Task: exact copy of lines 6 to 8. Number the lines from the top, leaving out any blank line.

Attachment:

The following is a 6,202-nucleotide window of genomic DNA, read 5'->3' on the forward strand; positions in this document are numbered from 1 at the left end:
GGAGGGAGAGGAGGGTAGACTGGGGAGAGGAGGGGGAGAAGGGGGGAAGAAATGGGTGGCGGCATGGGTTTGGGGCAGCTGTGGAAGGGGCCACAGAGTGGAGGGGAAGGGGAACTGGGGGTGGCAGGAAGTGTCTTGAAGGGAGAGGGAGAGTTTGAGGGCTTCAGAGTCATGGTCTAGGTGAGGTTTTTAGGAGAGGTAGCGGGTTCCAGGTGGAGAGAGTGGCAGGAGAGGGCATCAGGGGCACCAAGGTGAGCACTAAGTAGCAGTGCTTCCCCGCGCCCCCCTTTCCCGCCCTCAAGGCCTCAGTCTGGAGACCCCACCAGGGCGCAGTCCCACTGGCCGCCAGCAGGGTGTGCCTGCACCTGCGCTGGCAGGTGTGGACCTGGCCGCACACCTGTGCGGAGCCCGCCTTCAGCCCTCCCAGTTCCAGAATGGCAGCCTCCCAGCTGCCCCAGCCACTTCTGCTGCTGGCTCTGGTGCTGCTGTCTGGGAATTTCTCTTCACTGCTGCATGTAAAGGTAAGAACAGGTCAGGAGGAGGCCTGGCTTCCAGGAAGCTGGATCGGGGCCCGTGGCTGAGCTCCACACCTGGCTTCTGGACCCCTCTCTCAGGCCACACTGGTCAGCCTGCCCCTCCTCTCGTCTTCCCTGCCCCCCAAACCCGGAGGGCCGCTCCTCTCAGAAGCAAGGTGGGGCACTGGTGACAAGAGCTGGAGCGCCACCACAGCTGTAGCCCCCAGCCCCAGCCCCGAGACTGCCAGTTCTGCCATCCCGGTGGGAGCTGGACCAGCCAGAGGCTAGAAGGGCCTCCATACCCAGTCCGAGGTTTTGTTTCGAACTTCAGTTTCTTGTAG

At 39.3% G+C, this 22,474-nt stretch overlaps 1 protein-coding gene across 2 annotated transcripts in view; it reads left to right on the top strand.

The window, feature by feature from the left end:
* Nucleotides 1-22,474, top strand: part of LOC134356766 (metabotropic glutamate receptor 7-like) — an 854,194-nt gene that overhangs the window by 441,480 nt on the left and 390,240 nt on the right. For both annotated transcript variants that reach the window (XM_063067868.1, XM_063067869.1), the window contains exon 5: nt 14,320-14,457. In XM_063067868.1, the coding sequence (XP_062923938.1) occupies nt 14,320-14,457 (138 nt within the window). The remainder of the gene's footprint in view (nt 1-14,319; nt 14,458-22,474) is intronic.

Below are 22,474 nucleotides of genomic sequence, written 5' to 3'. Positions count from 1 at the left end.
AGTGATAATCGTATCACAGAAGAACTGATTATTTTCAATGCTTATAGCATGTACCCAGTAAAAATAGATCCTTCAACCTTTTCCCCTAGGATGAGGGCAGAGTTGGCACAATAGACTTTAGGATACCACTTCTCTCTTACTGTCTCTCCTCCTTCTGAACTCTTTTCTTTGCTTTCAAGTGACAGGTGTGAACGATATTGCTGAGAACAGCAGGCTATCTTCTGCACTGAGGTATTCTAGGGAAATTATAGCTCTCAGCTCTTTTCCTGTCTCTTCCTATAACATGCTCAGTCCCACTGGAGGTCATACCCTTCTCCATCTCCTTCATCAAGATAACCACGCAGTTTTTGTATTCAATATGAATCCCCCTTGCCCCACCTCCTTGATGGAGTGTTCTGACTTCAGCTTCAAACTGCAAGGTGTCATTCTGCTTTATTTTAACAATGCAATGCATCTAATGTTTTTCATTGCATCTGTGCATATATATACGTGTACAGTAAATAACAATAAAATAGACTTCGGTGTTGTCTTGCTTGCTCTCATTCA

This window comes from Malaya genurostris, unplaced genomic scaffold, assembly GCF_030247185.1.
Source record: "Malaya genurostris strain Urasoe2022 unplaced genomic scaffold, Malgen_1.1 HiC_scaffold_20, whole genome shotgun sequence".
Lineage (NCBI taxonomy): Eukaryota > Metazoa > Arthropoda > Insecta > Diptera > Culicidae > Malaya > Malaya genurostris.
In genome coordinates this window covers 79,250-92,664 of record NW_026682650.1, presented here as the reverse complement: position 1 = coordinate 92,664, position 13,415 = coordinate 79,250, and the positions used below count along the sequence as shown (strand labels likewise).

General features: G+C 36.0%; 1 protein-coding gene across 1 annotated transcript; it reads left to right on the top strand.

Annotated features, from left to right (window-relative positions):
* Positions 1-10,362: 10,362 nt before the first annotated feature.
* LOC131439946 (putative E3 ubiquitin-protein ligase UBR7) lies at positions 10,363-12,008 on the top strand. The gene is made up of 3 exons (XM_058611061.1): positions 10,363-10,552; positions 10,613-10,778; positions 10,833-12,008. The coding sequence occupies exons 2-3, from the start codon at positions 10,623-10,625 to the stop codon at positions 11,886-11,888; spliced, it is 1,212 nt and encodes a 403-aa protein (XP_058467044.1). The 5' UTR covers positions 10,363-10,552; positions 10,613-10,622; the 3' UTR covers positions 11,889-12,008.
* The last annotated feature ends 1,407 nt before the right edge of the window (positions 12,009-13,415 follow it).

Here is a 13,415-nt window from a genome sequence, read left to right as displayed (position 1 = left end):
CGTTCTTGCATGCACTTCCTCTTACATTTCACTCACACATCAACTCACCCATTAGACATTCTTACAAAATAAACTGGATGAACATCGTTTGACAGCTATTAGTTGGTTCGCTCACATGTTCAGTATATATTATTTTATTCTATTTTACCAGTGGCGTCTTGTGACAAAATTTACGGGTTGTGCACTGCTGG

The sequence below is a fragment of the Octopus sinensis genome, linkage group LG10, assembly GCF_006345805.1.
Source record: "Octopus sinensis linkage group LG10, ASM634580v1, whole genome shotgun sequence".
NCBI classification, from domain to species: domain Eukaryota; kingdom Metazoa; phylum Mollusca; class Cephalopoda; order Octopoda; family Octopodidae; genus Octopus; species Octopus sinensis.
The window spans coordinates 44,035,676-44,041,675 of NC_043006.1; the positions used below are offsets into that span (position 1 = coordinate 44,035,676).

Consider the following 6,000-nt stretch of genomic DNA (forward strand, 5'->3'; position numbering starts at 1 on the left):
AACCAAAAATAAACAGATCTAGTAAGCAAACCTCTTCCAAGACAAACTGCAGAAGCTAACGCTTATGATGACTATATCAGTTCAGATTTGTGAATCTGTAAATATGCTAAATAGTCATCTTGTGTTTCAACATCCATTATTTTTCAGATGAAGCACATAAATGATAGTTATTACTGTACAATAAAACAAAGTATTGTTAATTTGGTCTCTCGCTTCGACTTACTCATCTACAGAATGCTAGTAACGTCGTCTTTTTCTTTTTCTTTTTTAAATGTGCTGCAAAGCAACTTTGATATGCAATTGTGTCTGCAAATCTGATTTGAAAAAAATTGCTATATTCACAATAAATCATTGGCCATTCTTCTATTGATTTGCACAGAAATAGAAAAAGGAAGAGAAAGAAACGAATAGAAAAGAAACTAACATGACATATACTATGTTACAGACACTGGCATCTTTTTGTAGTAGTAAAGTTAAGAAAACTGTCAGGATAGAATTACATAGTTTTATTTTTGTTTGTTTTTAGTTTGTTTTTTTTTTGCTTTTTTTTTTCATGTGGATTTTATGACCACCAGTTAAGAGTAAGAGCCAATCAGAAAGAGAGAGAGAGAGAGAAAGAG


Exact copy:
Below are 22,474 nucleotides of genomic sequence, written 5' to 3'. Positions count from 1 at the left end.
AGTGATAATCGTATCACAGAAGAACTGATTATTTTCAATGCTTATAGCATGTACCCAGTAAAAATAGATCCTTCAACCTTTTCCCCTAGGATGAGGGCAGAGTTGGCACAATAGACTTTAGGATACCACTTCTCTCTTACTGTCTCTCCTCCTTCTGAACTCTTTTCTTTGCTTTCAAGTGACAGGTGTGAACGATATTGCTGAGAACAGCAGGCTATCTTCTGCACTGAGGTATTCTAGGGAAATTATAGCTCTCAGCTCTTTTCCTGTCTCTTCCTATAACATGCTCAGTCCCACTGGAGGTCATACCCTTCTCCATCTCCTTCATCAAGATAACCACGCAGTTTTTGTATTCAATATGAATCCCCCTTGCCCCACCTCCTTGATGGAGTGTTCTGACTTCAGCTTCAAACTGCAAGGTGTCATTCTGCTTTATTTTAACAATGCAATGCATCTAATGTTTTTCATTGCATCTGTGCATATATATACGTGTACAGTAAATAACAATAAAATAGACTTCGGTGTTGTCTTGCTTGCTCTCATTCA

This window comes from Malaya genurostris, unplaced genomic scaffold, assembly GCF_030247185.1.